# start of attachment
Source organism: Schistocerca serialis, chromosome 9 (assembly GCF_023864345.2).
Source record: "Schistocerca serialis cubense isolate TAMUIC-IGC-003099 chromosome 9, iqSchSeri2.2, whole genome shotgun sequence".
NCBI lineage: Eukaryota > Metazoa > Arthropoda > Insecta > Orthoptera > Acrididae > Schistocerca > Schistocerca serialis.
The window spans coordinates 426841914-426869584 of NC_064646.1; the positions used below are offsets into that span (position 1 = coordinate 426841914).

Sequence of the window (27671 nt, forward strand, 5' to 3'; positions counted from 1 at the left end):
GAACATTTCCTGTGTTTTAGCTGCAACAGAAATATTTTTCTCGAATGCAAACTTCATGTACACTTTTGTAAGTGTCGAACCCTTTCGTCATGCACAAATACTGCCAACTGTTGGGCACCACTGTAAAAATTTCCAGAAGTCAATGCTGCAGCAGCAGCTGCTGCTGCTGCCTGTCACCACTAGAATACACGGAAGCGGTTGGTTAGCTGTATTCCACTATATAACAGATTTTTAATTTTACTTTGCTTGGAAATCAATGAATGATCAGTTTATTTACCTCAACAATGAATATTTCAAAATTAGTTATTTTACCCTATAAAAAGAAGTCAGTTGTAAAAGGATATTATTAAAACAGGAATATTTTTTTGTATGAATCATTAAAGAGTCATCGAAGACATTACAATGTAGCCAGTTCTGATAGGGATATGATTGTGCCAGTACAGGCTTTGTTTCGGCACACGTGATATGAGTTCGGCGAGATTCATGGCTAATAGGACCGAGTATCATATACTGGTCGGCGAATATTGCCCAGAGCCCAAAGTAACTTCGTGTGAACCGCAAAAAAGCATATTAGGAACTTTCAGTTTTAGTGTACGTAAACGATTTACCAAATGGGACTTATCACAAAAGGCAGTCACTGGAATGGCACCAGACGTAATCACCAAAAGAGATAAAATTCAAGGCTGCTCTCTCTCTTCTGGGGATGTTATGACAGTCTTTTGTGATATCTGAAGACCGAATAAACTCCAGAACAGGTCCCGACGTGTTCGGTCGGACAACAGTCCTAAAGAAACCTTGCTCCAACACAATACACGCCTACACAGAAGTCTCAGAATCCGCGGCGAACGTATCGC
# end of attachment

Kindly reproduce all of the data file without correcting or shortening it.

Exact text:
Source organism: Schistocerca serialis, chromosome 9 (assembly GCF_023864345.2).
Source record: "Schistocerca serialis cubense isolate TAMUIC-IGC-003099 chromosome 9, iqSchSeri2.2, whole genome shotgun sequence".
NCBI lineage: Eukaryota > Metazoa > Arthropoda > Insecta > Orthoptera > Acrididae > Schistocerca > Schistocerca serialis.
The window spans coordinates 426841914-426869584 of NC_064646.1; the positions used below are offsets into that span (position 1 = coordinate 426841914).

Sequence of the window (27671 nt, forward strand, 5' to 3'; positions counted from 1 at the left end):
GAACATTTCCTGTGTTTTAGCTGCAACAGAAATATTTTTCTCGAATGCAAACTTCATGTACACTTTTGTAAGTGTCGAACCCTTTCGTCATGCACAAATACTGCCAACTGTTGGGCACCACTGTAAAAATTTCCAGAAGTCAATGCTGCAGCAGCAGCTGCTGCTGCTGCCTGTCACCACTAGAATACACGGAAGCGGTTGGTTAGCTGTATTCCACTATATAACAGATTTTTAATTTTACTTTGCTTGGAAATCAATGAATGATCAGTTTATTTACCTCAACAATGAATATTTCAAAATTAGTTATTTTACCCTATAAAAAGAAGTCAGTTGTAAAAGGATATTATTAAAACAGGAATATTTTTTTGTATGAATCATTAAAGAGTCATCGAAGACATTACAATGTAGCCAGTTCTGATAGGGATATGATTGTGCCAGTACAGGCTTTGTTTCGGCACACGTGATATGAGTTCGGCGAGATTCATGGCTAATAGGACCGAGTATCATATACTGGTCGGCGAATATTGCCCAGAGCCCAAAGTAACTTCGTGTGAACCGCAAAAAAGCATATTAGGAACTTTCAGTTTTAGTGTACGTAAACGATTTACCAAATGGGACTTATCACAAAAGGCAGTCACTGGAATGGCACCAGACGTAATCACCAAAAGAGATAAAATTCAAGGCTGCTCTCTCTCTTCTGGGGATGTTATGACAGTCTTTTGTGATATCTGAAGACCGAATAAACTCCAGAACAGGTCCCGACGTGTTCGGTCGGACAACAGTCCTAAAGAAACCTTGCTCCAACACAATACACGCCTACACAGAAGTCTCAGAATCCGCGGCGAACGTATCGC